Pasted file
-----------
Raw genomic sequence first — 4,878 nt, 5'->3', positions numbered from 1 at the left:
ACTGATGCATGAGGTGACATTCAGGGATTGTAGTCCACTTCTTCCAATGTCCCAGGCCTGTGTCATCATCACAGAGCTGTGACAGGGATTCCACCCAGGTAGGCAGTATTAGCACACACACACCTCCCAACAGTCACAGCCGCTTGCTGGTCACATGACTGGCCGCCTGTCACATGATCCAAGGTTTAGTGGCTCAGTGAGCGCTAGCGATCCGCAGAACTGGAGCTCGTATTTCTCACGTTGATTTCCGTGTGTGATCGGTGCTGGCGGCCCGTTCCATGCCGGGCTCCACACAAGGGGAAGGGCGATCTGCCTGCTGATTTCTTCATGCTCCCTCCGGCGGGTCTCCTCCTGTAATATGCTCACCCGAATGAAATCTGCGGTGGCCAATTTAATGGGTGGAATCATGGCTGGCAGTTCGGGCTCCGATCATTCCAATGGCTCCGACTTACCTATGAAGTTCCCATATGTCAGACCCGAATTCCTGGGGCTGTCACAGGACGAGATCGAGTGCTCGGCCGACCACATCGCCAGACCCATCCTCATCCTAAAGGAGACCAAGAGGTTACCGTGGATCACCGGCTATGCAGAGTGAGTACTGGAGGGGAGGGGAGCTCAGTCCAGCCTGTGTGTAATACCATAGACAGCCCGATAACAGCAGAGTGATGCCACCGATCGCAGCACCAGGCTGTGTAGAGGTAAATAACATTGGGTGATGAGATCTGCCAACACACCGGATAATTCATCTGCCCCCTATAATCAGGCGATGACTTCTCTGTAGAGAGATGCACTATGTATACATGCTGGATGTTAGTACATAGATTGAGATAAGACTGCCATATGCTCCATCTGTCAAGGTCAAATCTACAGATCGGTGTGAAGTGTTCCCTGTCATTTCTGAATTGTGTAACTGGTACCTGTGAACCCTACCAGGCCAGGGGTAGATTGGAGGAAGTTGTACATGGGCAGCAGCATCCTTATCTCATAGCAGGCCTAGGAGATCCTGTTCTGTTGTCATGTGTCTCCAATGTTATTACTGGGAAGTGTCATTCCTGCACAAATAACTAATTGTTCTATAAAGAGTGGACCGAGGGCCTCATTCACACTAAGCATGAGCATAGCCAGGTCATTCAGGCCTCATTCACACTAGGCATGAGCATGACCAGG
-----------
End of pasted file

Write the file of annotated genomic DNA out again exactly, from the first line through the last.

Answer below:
Raw genomic sequence first — 4,878 nt, 5'->3', positions numbered from 1 at the left:
ACTGATGCATGAGGTGACATTCAGGGATTGTAGTCCACTTCTTCCAATGTCCCAGGCCTGTGTCATCATCACAGAGCTGTGACAGGGATTCCACCCAGGTAGGCAGTATTAGCACACACACACCTCCCAACAGTCACAGCCGCTTGCTGGTCACATGACTGGCCGCCTGTCACATGATCCAAGGTTTAGTGGCTCAGTGAGCGCTAGCGATCCGCAGAACTGGAGCTCGTATTTCTCACGTTGATTTCCGTGTGTGATCGGTGCTGGCGGCCCGTTCCATGCCGGGCTCCACACAAGGGGAAGGGCGATCTGCCTGCTGATTTCTTCATGCTCCCTCCGGCGGGTCTCCTCCTGTAATATGCTCACCCGAATGAAATCTGCGGTGGCCAATTTAATGGGTGGAATCATGGCTGGCAGTTCGGGCTCCGATCATTCCAATGGCTCCGACTTACCTATGAAGTTCCCATATGTCAGACCCGAATTCCTGGGGCTGTCACAGGACGAGATCGAGTGCTCGGCCGACCACATCGCCAGACCCATCCTCATCCTAAAGGAGACCAAGAGGTTACCGTGGATCACCGGCTATGCAGAGTGAGTACTGGAGGGGAGGGGAGCTCAGTCCAGCCTGTGTGTAATACCATAGACAGCCCGATAACAGCAGAGTGATGCCACCGATCGCAGCACCAGGCTGTGTAGAGGTAAATAACATTGGGTGATGAGATCTGCCAACACACCGGATAATTCATCTGCCCCCTATAATCAGGCGATGACTTCTCTGTAGAGAGATGCACTATGTATACATGCTGGATGTTAGTACATAGATTGAGATAAGACTGCCATATGCTCCATCTGTCAAGGTCAAATCTACAGATCGGTGTGAAGTGTTCCCTGTCATTTCTGAATTGTGTAACTGGTACCTGTGAACCCTACCAGGCCAGGGGTAGATTGGAGGAAGTTGTACATGGGCAGCAGCATCCTTATCTCATAGCAGGCCTAGGAGATCCTGTTCTGTTGTCATGTGTCTCCAATGTTATTACTGGGAAGTGTCATTCCTGCACAAATAACTAATTGTTCTATAAAGAGTGGACCGAGGGCCTCATTCACACTAAGCATGAGCATAGCCAGGTCATTCAGGCCTCATTCACACTAGGCATGAGCATGACCAGG